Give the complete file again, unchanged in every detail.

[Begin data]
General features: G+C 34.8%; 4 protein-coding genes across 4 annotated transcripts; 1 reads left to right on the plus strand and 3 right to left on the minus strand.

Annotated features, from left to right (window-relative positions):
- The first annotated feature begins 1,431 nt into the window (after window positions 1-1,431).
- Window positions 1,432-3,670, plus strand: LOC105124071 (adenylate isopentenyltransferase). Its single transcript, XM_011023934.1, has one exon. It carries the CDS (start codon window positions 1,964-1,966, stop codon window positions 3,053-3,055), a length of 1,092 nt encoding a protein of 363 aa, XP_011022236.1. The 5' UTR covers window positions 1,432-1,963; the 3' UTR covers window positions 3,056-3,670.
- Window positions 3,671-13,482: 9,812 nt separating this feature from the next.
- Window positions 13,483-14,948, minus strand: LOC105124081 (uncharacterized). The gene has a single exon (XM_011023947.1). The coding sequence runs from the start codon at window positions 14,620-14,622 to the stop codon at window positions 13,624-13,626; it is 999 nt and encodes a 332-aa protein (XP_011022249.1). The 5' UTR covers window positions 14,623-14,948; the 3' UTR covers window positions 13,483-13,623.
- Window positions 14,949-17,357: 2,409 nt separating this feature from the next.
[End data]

General features: G+C 34.8%; 4 protein-coding genes across 4 annotated transcripts; 1 reads left to right on the plus strand and 3 right to left on the minus strand.

Annotated features, from left to right (window-relative positions):
- The first annotated feature begins 1,431 nt into the window (after window positions 1-1,431).
- Window positions 1,432-3,670, plus strand: LOC105124071 (adenylate isopentenyltransferase). Its single transcript, XM_011023934.1, has one exon. It carries the CDS (start codon window positions 1,964-1,966, stop codon window positions 3,053-3,055), a length of 1,092 nt encoding a protein of 363 aa, XP_011022236.1. The 5' UTR covers window positions 1,432-1,963; the 3' UTR covers window positions 3,056-3,670.
- Window positions 3,671-13,482: 9,812 nt separating this feature from the next.
- Window positions 13,483-14,948, minus strand: LOC105124081 (uncharacterized). The gene has a single exon (XM_011023947.1). The coding sequence runs from the start codon at window positions 14,620-14,622 to the stop codon at window positions 13,624-13,626; it is 999 nt and encodes a 332-aa protein (XP_011022249.1). The 5' UTR covers window positions 14,623-14,948; the 3' UTR covers window positions 13,483-13,623.
- Window positions 14,949-17,357: 2,409 nt separating this feature from the next.